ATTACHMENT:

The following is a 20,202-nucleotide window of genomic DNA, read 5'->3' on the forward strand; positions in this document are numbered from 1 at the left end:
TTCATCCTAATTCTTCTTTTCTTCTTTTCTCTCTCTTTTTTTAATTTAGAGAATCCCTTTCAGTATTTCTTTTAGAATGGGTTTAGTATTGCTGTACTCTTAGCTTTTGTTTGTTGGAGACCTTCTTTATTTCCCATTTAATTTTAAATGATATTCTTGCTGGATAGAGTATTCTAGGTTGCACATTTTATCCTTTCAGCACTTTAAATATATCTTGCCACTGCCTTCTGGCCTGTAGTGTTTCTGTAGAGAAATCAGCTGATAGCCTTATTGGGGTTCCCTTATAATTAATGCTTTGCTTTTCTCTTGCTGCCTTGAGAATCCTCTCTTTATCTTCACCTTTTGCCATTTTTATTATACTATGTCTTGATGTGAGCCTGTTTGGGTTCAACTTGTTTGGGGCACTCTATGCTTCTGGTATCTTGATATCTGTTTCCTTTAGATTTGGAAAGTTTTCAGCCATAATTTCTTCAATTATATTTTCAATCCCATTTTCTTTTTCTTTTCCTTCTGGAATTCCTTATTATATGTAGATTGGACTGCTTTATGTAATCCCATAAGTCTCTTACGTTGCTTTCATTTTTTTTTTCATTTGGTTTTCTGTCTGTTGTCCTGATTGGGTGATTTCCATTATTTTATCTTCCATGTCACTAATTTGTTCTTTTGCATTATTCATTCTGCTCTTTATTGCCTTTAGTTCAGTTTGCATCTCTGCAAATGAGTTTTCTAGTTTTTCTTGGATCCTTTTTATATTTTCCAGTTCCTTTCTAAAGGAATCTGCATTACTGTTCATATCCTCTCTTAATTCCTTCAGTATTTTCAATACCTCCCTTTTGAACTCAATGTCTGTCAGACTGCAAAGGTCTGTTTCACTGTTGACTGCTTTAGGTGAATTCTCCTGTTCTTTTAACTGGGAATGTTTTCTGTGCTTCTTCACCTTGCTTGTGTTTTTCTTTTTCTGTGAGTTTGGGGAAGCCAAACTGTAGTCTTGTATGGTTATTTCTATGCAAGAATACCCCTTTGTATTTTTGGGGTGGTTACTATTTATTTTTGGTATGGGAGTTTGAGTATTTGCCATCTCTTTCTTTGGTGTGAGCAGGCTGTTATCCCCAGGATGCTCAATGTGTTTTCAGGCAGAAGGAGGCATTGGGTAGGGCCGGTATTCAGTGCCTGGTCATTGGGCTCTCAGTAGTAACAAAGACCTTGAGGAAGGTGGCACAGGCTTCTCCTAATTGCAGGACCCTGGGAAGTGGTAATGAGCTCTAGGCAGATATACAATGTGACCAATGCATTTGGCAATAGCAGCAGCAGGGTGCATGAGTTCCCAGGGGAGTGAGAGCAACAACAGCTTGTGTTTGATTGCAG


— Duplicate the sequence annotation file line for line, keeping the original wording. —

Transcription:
The following is a 20,202-nucleotide window of genomic DNA, read 5'->3' on the forward strand; positions in this document are numbered from 1 at the left end:
TTCATCCTAATTCTTCTTTTCTTCTTTTCTCTCTCTTTTTTTAATTTAGAGAATCCCTTTCAGTATTTCTTTTAGAATGGGTTTAGTATTGCTGTACTCTTAGCTTTTGTTTGTTGGAGACCTTCTTTATTTCCCATTTAATTTTAAATGATATTCTTGCTGGATAGAGTATTCTAGGTTGCACATTTTATCCTTTCAGCACTTTAAATATATCTTGCCACTGCCTTCTGGCCTGTAGTGTTTCTGTAGAGAAATCAGCTGATAGCCTTATTGGGGTTCCCTTATAATTAATGCTTTGCTTTTCTCTTGCTGCCTTGAGAATCCTCTCTTTATCTTCACCTTTTGCCATTTTTATTATACTATGTCTTGATGTGAGCCTGTTTGGGTTCAACTTGTTTGGGGCACTCTATGCTTCTGGTATCTTGATATCTGTTTCCTTTAGATTTGGAAAGTTTTCAGCCATAATTTCTTCAATTATATTTTCAATCCCATTTTCTTTTTCTTTTCCTTCTGGAATTCCTTATTATATGTAGATTGGACTGCTTTATGTAATCCCATAAGTCTCTTACGTTGCTTTCATTTTTTTTTTCATTTGGTTTTCTGTCTGTTGTCCTGATTGGGTGATTTCCATTATTTTATCTTCCATGTCACTAATTTGTTCTTTTGCATTATTCATTCTGCTCTTTATTGCCTTTAGTTCAGTTTGCATCTCTGCAAATGAGTTTTCTAGTTTTTCTTGGATCCTTTTTATATTTTCCAGTTCCTTTCTAAAGGAATCTGCATTACTGTTCATATCCTCTCTTAATTCCTTCAGTATTTTCAATACCTCCCTTTTGAACTCAATGTCTGTCAGACTGCAAAGGTCTGTTTCACTGTTGACTGCTTTAGGTGAATTCTCCTGTTCTTTTAACTGGGAATGTTTTCTGTGCTTCTTCACCTTGCTTGTGTTTTTCTTTTTCTGTGAGTTTGGGGAAGCCAAACTGTAGTCTTGTATGGTTATTTCTATGCAAGAATACCCCTTTGTATTTTTGGGGTGGTTACTATTTATTTTTGGTATGGGAGTTTGAGTATTTGCCATCTCTTTCTTTGGTGTGAGCAGGCTGTTATCCCCAGGATGCTCAATGTGTTTTCAGGCAGAAGGAGGCATTGGGTAGGGCCGGTATTCAGTGCCTGGTCATTGGGCTCTCAGTAGTAACAAAGACCTTGAGGAAGGTGGCACAGGCTTCTCCTAATTGCAGGACCCTGGGAAGTGGTAATGAGCTCTAGGCAGATATACAATGTGACCAATGCATTTGGCAATAGCAGCAGCAGGGTGCATGAGTTCCCAGGGGAGTGAGAGCAACAACAGCTTGTGTTTGATTGCAG